Low and fairly flat sandstone reef. Reef is steep sided and flat bottomed, mostly bedrock with occasional boulders. Fairly free of sand in the inshore areas, but sand bottomed further out. Beyond the reef the sand starts fairly abruptly, with a few outlying outcrops, and is consistently fine and fairly white, with small wave ripples and lots of vent holes. The outer reef may be coated with fine sand, which is easily lifted due to the small grain size.

Geology: Rock is hard light brown Ordovician sandstone, either of the Peninsula formation, or possibly the underlying Graafwater formation. Strike is about parallel to the shoreline (roughly NE-SW), dip a few degrees to the south east. The layers not very thick, mostly in the order of 1/2 to 1m. Jointing is predominantly perpendicular to shoreline.

Conditions[edit]

The site is exposed to south easterly wind and waves. The site is usually at it's best during winter but there may also be occasional opportunities at other times of the year.

Keep a lookout for times when it is calm or the wind is north westerly with minimal swell. The site is shallow and any swell will cause a surge, though the kelp will have a moderating influence.

Avoid diving this site if there is a south east wind forecast, as the chop may make it tricky to get out safely.


Facilities[edit]

Parking at tarred parking lot just beyond the changing rooms at the side of the Main Road (M4), next to the railway line. There is a subway under the railway line leading to the beach. Public toilets and changing rooms are accessed from the subway. There is a fresh water shower at the beach and a large tidal pool.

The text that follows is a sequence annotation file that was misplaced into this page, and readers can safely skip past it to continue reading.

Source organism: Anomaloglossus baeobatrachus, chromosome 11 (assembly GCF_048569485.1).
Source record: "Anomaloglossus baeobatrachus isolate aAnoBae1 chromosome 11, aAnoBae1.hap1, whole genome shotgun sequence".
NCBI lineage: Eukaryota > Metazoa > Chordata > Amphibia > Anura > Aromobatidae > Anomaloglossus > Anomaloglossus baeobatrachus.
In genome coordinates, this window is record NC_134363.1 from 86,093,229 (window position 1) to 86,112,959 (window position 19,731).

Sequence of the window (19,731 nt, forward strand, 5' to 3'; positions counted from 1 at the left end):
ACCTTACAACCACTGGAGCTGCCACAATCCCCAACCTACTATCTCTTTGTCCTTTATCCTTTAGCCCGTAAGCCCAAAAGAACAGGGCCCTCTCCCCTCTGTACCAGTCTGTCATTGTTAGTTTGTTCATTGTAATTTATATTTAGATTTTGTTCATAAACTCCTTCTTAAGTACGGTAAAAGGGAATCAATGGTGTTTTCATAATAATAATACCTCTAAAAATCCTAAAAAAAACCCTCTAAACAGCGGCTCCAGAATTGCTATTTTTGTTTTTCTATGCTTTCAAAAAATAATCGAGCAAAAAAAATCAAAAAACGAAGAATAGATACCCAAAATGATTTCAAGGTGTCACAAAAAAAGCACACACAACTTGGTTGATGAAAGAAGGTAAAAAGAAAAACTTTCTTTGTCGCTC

Get in[edit]

The entry at Dale Brook is from the rocks in the middle of the photo.

Normally done as a shore dive. Entry and exit is from the flat rock shelf south of the storm-water outfall. Details will depend on the tide, but there is a lone boulder which may be convenient for final preparations.

Access is fairly easy in conditions you would want to dive. If the surf looks too big, there will be strong surge and poor visibility.

See[edit][add listing]

Marine life[edit]

The reef is very rich in variety, even shallow and close to the shore. It is surprisingly colourful, and well illuminated due to shallow depth and lack of suspended matter. There are quite a lot of kelp fronds surging back and forth, but the stipes make useful handholds to steady yourself in the surge. It ia also a site where a lot of marine life can be observed in the rock pools at low tide


Photography[edit]

The site is suitable for macro photography.

Routes[edit]

Wade out over the rocks to water deep enough to swim and start the dive when deep enough to avoid the worst of the wave action. Work your way slowly out deeper towards the sand, then along reef edge for a while before turning back and returning over the reef, mostly in the gullies.

Stay safe[edit]

Hazards[edit]

No special hazards other than sea conditions, and the possibility of an encounter with a great white shark.

Skills[edit]

No special skills required. This is an excellent site for novice snorkellers, and should be good for night dives if the sea is very flat. It is also an area where a lot of marine life can be observed in the rock pools at low tide

Reasonable fitness is required for shore entries. Some familiarity with surf entries is recommended.

Equipment[edit]

No special equipment recommended. A light may be useful for looking under overhangs, but there are not many deep ones.

Back to Diving the Cape Peninsula and False Bay#Kalk Bay

This is a guide article. It has good, detailed information covering the entire topic. Plunge forward and help us make it a star!



Variants

Actions

Destination Docents

In other languages